In the midst of exploding demand for crossovers, SUVs, and trucks, GM and Ford are reportedly planning to drop smaller, less popular models.
American manufacturers are shifting their priorities away from traditional cars toward SUVs and trucks. As demand continues to boom, ordinary sedans and hatchbacks have been lift withering in their wake. Now, we’re possibly on the verge of losing three such cars, according to a report by the Wall Street Journal. The report claims that those close to Ford and General Motors know the Ford Fiesta, Ford Taurus and Chevrolet Sonic aren’t long for this world. While some may be sad those nameplates – particularly the long-running Taurus – are going away, it’s not particularly surprising.
In an age where fuel is cheaper, people are gravitating toward larger, thirstier vehicles. The Sonic and Fiesta came right after the global recession, when prices were hovering around $4.00 a gallon. Now that prices have fallen, the incentive to buy small, fuel-thrifty vehicles has begun to collapse. As a result, sales of cars like the Fiesta and Sonic, which used to be among the most popular in their respective brands, are dying.
Ford already released a new generation of the Fiesta, but we never saw it here. now, it’s incredibly likely we never well. This news comes on the heels of events like Ford’s recent “Ford Uncovered” in Michigan. When we were there, we couldn’t help but notice that the news on what’s coming up was surprisingly light on cars. Since then, we are fairly confident we’ll see a new Focus soon. However, the Fusion only received a mild update. It appears the Fiesta and Taurus, however, are going away, as is the Chevrolet Sonic.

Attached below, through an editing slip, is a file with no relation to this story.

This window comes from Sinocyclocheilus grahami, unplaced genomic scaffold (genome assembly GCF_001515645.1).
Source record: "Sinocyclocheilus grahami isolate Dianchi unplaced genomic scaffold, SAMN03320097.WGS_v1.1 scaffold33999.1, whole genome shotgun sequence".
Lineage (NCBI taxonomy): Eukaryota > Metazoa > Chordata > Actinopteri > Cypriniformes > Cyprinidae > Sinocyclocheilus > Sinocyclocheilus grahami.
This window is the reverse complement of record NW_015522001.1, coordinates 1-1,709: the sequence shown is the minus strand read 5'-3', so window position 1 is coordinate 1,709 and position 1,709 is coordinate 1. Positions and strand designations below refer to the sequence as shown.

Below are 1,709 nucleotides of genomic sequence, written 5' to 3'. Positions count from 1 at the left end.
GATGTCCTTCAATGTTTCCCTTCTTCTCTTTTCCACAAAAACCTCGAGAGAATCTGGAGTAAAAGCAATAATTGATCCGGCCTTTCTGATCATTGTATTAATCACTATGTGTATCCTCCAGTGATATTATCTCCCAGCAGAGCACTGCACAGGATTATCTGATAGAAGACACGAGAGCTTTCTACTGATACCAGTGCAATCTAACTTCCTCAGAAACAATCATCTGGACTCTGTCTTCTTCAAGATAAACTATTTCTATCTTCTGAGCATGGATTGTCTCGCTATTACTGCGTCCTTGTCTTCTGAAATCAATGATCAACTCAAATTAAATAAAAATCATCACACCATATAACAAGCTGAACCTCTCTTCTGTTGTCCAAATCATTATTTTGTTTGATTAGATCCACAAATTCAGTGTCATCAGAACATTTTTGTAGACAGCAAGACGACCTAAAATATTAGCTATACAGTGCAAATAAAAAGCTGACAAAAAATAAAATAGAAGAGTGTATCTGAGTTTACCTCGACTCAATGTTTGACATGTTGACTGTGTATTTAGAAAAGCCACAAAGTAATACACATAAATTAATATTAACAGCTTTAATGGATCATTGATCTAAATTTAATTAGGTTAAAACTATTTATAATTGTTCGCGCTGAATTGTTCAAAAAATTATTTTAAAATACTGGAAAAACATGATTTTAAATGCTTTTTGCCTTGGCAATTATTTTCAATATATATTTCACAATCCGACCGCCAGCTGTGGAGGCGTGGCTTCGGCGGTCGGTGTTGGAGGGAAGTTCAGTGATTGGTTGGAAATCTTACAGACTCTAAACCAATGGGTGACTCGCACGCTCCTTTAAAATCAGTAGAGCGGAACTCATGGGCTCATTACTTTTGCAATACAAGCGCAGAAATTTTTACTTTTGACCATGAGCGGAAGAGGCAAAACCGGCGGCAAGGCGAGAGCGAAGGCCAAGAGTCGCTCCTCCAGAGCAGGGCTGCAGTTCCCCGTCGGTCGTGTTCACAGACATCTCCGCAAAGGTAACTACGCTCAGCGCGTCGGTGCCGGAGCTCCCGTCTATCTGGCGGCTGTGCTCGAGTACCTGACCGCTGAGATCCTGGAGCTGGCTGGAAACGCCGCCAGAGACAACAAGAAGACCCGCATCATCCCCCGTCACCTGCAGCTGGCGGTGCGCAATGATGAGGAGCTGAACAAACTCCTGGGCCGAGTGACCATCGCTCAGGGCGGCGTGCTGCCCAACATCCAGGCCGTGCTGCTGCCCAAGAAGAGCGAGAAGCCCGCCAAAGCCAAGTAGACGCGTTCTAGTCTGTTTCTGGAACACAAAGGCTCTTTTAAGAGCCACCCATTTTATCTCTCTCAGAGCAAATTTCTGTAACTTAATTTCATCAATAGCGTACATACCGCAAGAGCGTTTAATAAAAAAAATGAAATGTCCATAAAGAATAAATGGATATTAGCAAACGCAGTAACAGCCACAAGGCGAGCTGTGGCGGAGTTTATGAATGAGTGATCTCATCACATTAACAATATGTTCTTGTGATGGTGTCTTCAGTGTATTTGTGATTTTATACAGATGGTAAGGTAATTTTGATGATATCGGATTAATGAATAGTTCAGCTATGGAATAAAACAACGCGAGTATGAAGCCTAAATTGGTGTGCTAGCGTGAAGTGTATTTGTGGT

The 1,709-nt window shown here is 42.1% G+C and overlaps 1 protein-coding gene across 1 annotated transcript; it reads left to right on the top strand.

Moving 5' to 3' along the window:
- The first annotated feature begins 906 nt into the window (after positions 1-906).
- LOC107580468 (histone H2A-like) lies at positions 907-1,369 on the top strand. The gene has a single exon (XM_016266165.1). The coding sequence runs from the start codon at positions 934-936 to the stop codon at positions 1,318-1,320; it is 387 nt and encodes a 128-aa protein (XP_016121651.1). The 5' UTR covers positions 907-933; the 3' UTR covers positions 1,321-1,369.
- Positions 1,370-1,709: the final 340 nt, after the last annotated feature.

Giving the people what they want
Of course, Ford and GM are taking steps to match what the customers want. On that basis, the customers have absolutely shown automakers that they want SUVs and trucks, not just ordinary cars. To that end, sales of the Fiesta, Taurus, and Sonic have slowed down significantly. Small cars already run on razor-thin profit margins, so it doesn’t make fiscal sense to keep the nameplates around. The Taurus has seen its share of ups and downs, from its extraordinary success in the 1980s and 1990s, to its initial discontinuation and revival in the late 2000s. As we prepare to enter the next decade, it seems crossovers and trucks could well kill the Taurus nameplate as we know it for good.
And these three models are hardly alone. Thanks to slumping sales, Fiat-Chrysler may consider dropping the Chrysler 300 and the Dodge Charger. That latter bit of news will likely anger a lot of the Charger’s enthusiasts. But the times are changing, and Ford, GM, and FCA have all shifted toward crossovers. That’s why, in the main, Jeep is immensely popular. On the other hand, brands like Chrysler and Dodge – both without strong crossover offerings – are struggling.
The end of days for sedans
Some marques have been able to keep their sales up, like Camry and Accord. Nissan’s also refusing to give up on sedans, as it just unveiled their new Altima at the New York Auto Show. Nevertheless, as gas prices stay cheap, American automakers will shift their focus away from cars. Back in 2012, sedans accounted for more than half of new car sales. Now, sedans and coupes accounted for just 37 percent of total sales. That’s a trend not likely to change in the near future either, as the current administration relaxes restrictions on emissions and fuel economy standards.
What do you think about the possible discontinuation of the Sonic, Fiesta and Taurus? What do you think of the market shifting toward crossovers and trucks? Let us know in the comments! Subscribe to The Fast Lane Car and TFLnow for more videos on your favorite new models. If you enjoy our content, please consider donating to TFL through our Patreon page.